Wow, so facts don’t matter. So if facts don’t matter Lia, please tell us: how can people change their opinion? She said: people change because of their heart, and the head follows after. You have to feel what another person feels, you have to temporarily drop your views, because the feeling, the heart, slides through all of your ideas and views, and this feeling, this ability to jump into someone’s body, this jump happens from heart to heart. This is also the jump of Maurice Blanchot, who said, who insisted that the reader had to risk the jump, the leap of interpretation, to inhale the text, to bring the text into your body, and the exhale is not copying or mimicry, it comes out in how you live. It requires the risk of translation. We are machines of translation, someone says something to you and then you put it into the spin cycle of ideas, leanings, habit patterns and you translate that, it becomes your idea. We are busy as human animals doing this all the time. Everyone’s sitting practice is a translation, no one here is doing a sitting practice like anyone else here, we all may be coming back to the breath, but the alignment of organs, the posture, the flow of energy, the drifts of attention, these are all ways that the body is translating experience and so it becomes our own lived experience. Meditation, it’s not something you just read about in a book, or hear someone talk about in a lecture. It lives in your body, and if an experience lives in your body it means you’re translating it. With one notable exception of course. What is that exception? What experiences live inside our body, and are not translated?

When someone tells me something good, I let it slide off my windshield of not-enoughness. Oh yes, I look like I’m right here with you, but actually there’s a swoop of glass and all the good things you might ever say, whoosh, right down the drain. Of course there are big holes in the glass to admit anything negative you might say. Oh please come right on in and make yourself at home, we were expecting you. The practice of aparigraha encourages me to try something different. To take another approach. What could I try, what could we try together? How could we practice this together?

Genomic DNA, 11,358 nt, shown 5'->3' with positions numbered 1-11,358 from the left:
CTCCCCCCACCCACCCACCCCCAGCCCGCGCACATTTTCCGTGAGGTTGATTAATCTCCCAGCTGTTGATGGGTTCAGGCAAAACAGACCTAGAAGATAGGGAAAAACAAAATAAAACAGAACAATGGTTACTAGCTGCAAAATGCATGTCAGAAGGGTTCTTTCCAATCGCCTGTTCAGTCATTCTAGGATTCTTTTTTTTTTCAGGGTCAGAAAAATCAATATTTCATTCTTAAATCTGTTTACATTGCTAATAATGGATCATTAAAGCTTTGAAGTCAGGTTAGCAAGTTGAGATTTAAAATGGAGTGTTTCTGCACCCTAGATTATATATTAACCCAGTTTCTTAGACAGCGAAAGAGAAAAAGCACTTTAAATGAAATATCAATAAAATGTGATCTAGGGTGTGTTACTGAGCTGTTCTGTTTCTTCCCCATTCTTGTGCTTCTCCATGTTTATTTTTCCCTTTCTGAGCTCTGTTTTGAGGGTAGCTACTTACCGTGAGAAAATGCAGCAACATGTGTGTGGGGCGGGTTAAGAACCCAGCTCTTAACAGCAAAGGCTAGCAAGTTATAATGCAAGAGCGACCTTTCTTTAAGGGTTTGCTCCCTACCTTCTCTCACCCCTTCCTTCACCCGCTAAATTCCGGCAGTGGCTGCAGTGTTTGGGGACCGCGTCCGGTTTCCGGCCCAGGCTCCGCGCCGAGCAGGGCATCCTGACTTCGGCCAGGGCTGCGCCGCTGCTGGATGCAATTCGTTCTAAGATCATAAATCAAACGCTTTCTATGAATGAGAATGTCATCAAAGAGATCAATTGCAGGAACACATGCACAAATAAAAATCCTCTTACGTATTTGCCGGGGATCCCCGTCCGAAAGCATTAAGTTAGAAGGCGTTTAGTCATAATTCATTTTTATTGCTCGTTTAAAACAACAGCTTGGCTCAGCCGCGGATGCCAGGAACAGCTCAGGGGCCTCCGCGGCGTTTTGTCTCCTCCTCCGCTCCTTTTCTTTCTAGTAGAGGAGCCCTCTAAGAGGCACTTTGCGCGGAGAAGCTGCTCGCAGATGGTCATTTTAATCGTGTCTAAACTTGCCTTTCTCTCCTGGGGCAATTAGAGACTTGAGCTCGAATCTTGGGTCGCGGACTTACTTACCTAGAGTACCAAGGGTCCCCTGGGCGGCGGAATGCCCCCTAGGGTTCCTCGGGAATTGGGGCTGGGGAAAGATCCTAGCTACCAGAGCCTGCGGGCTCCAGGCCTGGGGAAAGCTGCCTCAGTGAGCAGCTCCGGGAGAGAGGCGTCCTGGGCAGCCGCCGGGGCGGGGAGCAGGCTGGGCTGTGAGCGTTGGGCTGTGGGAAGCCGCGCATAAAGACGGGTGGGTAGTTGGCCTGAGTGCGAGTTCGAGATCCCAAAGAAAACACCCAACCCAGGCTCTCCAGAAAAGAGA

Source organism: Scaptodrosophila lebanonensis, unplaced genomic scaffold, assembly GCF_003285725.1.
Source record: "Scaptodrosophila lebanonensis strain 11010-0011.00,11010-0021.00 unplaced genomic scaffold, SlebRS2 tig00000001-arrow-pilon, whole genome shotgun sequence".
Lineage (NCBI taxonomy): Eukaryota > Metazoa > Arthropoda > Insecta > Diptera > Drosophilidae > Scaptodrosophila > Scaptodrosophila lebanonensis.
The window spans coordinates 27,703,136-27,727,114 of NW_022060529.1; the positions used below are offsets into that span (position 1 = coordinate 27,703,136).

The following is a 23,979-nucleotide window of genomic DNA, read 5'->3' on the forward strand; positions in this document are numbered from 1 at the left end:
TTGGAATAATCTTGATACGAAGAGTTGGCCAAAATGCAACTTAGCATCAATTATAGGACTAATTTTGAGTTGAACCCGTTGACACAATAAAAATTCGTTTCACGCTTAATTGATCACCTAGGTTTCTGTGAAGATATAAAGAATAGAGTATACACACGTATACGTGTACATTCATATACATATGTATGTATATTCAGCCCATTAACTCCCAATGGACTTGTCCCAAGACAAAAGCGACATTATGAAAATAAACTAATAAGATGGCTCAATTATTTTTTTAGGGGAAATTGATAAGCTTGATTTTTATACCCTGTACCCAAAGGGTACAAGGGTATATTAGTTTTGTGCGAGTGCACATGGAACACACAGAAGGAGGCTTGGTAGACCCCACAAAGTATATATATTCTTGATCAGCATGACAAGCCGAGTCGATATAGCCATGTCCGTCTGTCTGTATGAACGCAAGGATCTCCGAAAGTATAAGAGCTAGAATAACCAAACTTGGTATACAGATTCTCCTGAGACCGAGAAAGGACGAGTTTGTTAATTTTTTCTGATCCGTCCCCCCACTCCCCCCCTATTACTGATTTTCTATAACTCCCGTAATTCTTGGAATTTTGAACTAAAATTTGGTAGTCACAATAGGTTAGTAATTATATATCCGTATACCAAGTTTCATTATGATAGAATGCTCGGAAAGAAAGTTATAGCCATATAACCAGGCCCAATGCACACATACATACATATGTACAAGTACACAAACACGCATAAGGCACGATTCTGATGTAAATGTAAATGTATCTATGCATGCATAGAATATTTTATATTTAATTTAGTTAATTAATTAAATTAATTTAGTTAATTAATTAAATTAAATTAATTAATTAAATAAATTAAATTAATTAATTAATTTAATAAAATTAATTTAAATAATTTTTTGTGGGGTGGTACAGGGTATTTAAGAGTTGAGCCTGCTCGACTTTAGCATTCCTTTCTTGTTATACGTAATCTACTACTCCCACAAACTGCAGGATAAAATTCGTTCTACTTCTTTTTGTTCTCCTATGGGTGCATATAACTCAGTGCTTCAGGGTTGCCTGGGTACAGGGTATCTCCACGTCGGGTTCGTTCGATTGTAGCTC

This year has been the longest of my life. Some years are over in a heartbeat, others never seem to end. I didn’t think I would still be sitting here, there have been many days of terrible darkness, which I have spent curled up on the floor, caught in a horizon of bleakness and self-hatred. I didn’t want anything new to happen. I can point to a number of objective conditions that might have led me to this place, though they seem flimsy and insubstantial now. Oh wait, do I detect a bit of not-enoughness there? Even the depressing conditions aren’t depressing enough. My brother is permanently sick, housebound, my father is losing his mind, he’s now in a home, some of my friends are depressed, in fact one of my best friends has been working for a few years on a movie about depression and suicide, naturally I’m in it, etc etc. What to say about depression, about the endless bad feeling? If yoga might be translated as connection, the interface, the join, the intimacy, then depression is the other side of that. You’re the last person left in the world. The loneliness is extreme. Nothing will reach you, though you’re smart enough to play out the codes so often you can pass for normal.